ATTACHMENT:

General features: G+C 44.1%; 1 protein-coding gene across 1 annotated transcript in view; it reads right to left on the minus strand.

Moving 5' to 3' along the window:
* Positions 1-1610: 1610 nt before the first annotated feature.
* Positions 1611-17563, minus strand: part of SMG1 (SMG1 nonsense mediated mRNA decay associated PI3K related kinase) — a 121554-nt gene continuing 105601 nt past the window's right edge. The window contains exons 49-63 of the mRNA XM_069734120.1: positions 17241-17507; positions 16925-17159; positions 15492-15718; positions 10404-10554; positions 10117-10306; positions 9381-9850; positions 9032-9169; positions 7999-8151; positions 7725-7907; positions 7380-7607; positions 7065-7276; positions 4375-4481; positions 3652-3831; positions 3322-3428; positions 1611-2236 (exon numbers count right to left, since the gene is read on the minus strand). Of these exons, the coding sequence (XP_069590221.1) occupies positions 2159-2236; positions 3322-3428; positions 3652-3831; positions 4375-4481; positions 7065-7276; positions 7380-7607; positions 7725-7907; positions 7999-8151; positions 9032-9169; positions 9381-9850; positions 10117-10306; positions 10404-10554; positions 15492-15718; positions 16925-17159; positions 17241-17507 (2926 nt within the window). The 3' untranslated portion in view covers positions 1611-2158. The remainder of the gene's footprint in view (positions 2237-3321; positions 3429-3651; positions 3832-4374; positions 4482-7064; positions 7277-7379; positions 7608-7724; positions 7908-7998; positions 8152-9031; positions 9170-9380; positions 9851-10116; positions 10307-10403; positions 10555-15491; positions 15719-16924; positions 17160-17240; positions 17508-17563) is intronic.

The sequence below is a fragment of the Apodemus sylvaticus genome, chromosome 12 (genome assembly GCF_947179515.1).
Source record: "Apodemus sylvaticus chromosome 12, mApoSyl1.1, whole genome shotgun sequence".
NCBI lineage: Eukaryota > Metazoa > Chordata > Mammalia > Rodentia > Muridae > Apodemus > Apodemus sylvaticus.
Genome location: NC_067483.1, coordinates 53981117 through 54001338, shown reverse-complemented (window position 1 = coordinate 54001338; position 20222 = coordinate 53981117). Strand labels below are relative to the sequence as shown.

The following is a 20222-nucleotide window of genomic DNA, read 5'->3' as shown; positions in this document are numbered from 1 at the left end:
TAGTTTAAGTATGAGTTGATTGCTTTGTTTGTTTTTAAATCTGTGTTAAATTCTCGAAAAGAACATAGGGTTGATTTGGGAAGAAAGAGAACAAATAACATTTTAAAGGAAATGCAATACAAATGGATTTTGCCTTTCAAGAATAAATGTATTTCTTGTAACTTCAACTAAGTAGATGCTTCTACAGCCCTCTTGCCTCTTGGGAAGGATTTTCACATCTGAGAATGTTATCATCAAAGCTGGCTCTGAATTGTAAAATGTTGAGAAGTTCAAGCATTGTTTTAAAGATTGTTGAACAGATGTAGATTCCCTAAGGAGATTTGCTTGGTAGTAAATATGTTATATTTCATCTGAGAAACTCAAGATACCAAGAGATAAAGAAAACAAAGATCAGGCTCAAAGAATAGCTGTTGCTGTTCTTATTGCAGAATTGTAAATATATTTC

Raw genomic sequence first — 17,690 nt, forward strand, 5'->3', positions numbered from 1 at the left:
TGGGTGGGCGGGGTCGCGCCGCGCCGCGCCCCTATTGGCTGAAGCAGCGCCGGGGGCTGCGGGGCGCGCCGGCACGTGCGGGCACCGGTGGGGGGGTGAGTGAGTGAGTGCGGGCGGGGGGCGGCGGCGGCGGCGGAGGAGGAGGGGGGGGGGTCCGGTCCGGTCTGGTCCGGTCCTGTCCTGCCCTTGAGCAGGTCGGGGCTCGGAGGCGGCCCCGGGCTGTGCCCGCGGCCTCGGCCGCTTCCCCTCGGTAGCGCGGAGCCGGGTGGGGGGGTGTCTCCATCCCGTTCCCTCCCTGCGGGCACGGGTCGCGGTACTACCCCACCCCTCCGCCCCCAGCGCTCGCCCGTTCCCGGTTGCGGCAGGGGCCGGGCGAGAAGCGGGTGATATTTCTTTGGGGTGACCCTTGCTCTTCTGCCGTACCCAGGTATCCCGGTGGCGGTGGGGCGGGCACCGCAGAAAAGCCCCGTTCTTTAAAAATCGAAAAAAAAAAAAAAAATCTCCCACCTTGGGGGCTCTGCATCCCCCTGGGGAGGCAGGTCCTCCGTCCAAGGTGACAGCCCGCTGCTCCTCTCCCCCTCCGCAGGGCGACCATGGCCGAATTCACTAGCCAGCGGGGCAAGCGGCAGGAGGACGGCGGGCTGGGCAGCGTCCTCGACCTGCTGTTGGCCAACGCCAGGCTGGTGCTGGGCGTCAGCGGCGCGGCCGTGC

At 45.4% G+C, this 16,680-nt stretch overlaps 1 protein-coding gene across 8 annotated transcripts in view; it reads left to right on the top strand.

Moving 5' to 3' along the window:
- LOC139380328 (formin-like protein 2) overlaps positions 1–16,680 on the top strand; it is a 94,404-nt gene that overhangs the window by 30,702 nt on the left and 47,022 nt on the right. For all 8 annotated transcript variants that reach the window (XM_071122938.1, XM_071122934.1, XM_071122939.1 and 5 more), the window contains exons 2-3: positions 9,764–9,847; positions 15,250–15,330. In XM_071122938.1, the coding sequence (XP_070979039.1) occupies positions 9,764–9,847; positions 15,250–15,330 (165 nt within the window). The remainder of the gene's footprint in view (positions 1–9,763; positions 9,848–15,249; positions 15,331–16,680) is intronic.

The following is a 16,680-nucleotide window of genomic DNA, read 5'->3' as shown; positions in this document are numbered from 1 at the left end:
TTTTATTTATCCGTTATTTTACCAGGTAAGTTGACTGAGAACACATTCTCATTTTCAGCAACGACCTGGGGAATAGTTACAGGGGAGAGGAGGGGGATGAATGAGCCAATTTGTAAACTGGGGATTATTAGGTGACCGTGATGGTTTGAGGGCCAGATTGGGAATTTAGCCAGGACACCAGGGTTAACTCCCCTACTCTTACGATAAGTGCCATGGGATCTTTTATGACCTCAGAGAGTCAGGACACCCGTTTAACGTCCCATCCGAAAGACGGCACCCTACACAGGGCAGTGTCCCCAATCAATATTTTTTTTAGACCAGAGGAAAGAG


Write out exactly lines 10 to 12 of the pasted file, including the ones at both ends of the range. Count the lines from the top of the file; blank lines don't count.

TAGTTTAAGTATGAGTTGATTGCTTTGTTTGTTTTTAAATCTGTGTTAAATTCTCGAAAAGAACATAGGGTTGATTTGGGAAGAAAGAGAACAAATAACATTTTAAAGGAAATGCAATACAAATGGATTTTGCCTTTCAAGAATAAATGTATTTCTTGTAACTTCAACTAAGTAGATGCTTCTACAGCCCTCTTGCCTCTTGGGAAGGATTTTCACATCTGAGAATGTTATCATCAAAGCTGGCTCTGAATTGTAAAATGTTGAGAAGTTCAAGCATTGTTTTAAAGATTGTTGAACAGATGTAGATTCCCTAAGGAGATTTGCTTGGTAGTAAATATGTTATATTTCATCTGAGAAACTCAAGATACCAAGAGATAAAGAAAACAAAGATCAGGCTCAAAGAATAGCTGTTGCTGTTCTTATTGCAGAATTGTAAATATATTTC

Raw genomic sequence first — 17,690 nt, forward strand, 5'->3', positions numbered from 1 at the left:
TGGGTGGGCGGGGTCGCGCCGCGCCGCGCCCCTATTGGCTGAAGCAGCGCCGGGGGCTGCGGGGCGCGCCGGCACGTGCGGGCACCGGTGGGGGGGTGAGTGAGTGAGTGCGGGCGGGGGGCGGCGGCGGCGGCGGAGGAGGAGGGGGGGGGGTCCGGTCCGGTCTGGTCCGGTCCTGTCCTGCCCTTGAGCAGGTCGGGGCTCGGAGGCGGCCCCGGGCTGTGCCCGCGGCCTCGGCCGCTTCCCCTCGGTAGCGCGGAGCCGGGTGGGGGGGTGTCTCCATCCCGTTCCCTCCCTGCGGGCACGGGTCGCGGTACTACCCCACCCCTCCGCCCCCAGCGCTCGCCCGTTCCCGGTTGCGGCAGGGGCCGGGCGAGAAGCGGGTGATATTTCTTTGGGGTGACCCTTGCTCTTCTGCCGTACCCAGGTATCCCGGTGGCGGTGGGGCGGGCACCGCAGAAAAGCCCCGTTCTTTAAAAATCGAAAAAAAAAAAAAAAATCTCCCACCTTGGGGGCTCTGCATCCCCCTGGGGAGGCAGGTCCTCCGTCCAAGGTGACAGCCCGCTGCTCCTCTCCCCCTCCGCAGGGCGACCATGGCCGAATTCACTAGCCAGCGGGGCAAGCGGCAGGAGGACGGCGGGCTGGGCAGCGTCCTCGACCTGCTGTTGGCCAACGCCAGGCTGGTGCTGGGCGTCAGCGGCGCGGCCGTGC